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About NLRB

About NLRB

1959 Landrum-Griffin Act



After passage of the Taft-Hartley Act, the number of union victories in NLRB-conducted elections declined. During the 12-year administration of the Wagner Act, unions won victories in over 80 percent of elections. But in that first year after passage of the Taft-Hartley Act, unions only won around 70 percent of the representation elections conducted by the agency.

During the middle and late 1950's, the labor movement was under intense Congressional scrutiny for corruption, racketeering, and other misconduct. By 1959, Congress concluded that further reforms were needed to address gaps in both the Wagner Act and the Taft-Hartley Act. In the fall of 1959, President Dwight Eisenhower signed into law the new Labor-Management Reporting and Disclosure Act (Landrum- Griffin Act) that amended Taft-Hartley so that:

  • State courts and state labor relations boards were given jurisdiction over cases declined by the Board under its jurisdictional standards.
  • Secondary boycott prohibitions were tightened and hot cargo agreements (under which employers committed themselves in advance to boycott any other employer involved in a dispute with the union) were outlawed.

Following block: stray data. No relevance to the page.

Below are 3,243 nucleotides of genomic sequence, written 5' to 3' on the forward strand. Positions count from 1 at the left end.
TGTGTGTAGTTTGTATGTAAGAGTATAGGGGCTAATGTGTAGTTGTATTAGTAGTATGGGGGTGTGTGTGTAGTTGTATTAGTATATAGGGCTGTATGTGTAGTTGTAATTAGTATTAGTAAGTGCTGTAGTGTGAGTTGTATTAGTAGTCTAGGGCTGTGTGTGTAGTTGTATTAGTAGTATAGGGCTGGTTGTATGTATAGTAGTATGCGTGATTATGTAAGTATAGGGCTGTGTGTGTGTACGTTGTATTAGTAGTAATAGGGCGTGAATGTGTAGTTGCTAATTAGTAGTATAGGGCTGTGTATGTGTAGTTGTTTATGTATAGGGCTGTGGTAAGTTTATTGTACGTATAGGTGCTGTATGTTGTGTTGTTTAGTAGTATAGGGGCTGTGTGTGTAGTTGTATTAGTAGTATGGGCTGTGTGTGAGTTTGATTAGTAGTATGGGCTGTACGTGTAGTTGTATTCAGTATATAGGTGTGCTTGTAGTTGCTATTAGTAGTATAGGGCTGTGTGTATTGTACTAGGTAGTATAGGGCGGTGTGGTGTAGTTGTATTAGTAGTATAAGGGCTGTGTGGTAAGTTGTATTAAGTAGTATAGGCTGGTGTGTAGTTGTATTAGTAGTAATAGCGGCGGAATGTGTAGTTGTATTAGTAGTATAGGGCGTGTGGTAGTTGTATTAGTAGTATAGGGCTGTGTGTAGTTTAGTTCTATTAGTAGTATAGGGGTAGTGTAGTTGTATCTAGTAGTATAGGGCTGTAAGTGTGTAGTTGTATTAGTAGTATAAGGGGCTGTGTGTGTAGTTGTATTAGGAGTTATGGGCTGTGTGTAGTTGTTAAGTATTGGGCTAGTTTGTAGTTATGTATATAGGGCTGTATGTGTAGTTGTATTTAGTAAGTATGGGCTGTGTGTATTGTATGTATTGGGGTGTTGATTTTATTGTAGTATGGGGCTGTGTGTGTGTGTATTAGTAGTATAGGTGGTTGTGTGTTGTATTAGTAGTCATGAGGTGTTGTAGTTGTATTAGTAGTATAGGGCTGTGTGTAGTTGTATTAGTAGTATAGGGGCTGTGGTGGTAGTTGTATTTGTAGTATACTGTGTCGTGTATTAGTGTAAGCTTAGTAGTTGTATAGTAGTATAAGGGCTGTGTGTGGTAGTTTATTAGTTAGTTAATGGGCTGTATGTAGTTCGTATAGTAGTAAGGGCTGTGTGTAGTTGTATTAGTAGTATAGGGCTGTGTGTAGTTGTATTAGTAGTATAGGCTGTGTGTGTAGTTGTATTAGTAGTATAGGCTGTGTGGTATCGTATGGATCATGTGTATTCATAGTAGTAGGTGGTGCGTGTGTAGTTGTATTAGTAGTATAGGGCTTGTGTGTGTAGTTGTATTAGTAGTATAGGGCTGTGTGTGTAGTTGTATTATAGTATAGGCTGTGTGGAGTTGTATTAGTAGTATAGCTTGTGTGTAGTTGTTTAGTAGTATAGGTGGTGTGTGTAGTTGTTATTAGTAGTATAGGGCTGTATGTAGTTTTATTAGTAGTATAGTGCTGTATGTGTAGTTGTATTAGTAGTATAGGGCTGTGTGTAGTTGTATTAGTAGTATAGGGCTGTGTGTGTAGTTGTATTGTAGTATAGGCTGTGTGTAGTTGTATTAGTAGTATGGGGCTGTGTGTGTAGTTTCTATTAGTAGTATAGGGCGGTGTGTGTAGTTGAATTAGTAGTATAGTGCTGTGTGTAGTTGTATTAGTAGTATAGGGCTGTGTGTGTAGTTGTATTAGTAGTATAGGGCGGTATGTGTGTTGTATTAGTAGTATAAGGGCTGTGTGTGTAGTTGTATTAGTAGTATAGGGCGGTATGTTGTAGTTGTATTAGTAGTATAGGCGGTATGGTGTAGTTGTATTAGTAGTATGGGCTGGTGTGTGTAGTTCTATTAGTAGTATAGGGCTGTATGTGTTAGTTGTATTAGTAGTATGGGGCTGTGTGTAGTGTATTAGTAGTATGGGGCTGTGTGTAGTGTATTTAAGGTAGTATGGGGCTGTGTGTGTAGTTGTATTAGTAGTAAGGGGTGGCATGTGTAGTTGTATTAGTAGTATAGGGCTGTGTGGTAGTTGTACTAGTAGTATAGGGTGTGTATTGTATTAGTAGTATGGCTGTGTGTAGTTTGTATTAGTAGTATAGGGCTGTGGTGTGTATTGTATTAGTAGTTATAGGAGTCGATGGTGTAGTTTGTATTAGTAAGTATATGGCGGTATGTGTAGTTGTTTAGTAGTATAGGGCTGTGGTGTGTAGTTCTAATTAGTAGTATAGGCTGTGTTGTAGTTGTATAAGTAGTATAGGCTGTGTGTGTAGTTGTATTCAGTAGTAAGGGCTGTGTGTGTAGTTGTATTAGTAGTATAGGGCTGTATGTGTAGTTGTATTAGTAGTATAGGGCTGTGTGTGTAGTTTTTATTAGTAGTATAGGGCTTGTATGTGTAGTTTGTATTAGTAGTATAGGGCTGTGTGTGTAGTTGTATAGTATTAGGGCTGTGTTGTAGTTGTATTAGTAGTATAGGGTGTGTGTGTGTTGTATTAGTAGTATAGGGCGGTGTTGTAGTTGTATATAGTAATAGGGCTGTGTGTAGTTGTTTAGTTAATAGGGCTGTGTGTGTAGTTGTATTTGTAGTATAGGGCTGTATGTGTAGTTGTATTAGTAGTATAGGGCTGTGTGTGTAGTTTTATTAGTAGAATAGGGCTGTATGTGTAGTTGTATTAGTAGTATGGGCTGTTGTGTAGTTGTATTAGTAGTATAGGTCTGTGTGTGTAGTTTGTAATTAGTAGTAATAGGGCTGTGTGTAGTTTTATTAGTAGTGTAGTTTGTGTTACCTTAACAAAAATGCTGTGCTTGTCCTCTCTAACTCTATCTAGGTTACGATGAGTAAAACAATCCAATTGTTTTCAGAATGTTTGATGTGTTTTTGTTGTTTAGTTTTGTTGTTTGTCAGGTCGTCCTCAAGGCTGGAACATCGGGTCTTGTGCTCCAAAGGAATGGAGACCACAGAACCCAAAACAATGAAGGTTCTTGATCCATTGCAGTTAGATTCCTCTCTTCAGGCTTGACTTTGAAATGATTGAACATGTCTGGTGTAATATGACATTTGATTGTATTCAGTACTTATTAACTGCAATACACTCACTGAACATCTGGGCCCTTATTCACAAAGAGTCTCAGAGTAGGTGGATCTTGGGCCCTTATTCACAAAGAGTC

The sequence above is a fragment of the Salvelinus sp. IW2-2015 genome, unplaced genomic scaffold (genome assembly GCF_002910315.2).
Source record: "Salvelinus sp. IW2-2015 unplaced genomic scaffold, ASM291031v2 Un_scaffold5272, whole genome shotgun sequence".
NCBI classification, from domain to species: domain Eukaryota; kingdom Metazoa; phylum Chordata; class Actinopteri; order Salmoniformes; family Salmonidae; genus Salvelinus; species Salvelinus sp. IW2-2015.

• A new unfair labor practice made it unlawful for a union to picket for recognition or organizational purposes in certain circumstances.
  • Pre-hire and seven-day union shop contracts were legalized for the construction industry.
  • Permanently replaced economic strikers were given the right to vote in representation elections within one year of the beginning of the strike.
  • The non-Communist affidavit provisions were repealed.
  • The Board was authorized to delegate most of its authority to define bargaining units and to direct elections to its regional directors, subject to discretionary review.
  • Other parts of the new law established a code of conduct guaranteeing certain rights to union members within their union, and imposed reporting requirements on unions, union officers, employers, and consultants. These provisions were assigned for administration to the Department of Labor. Thus, the Landrum-Griffin Act protected employees' union membership rights from unfair practices by unions, while the National Labor Relations Act protected employee rights from unfair practices by employers or unions.

Photos: President Eisenhower delivers radio and television broadcast on the need for Landrum- Griffin Act, August 1959; Washington Post, September 3, 1959.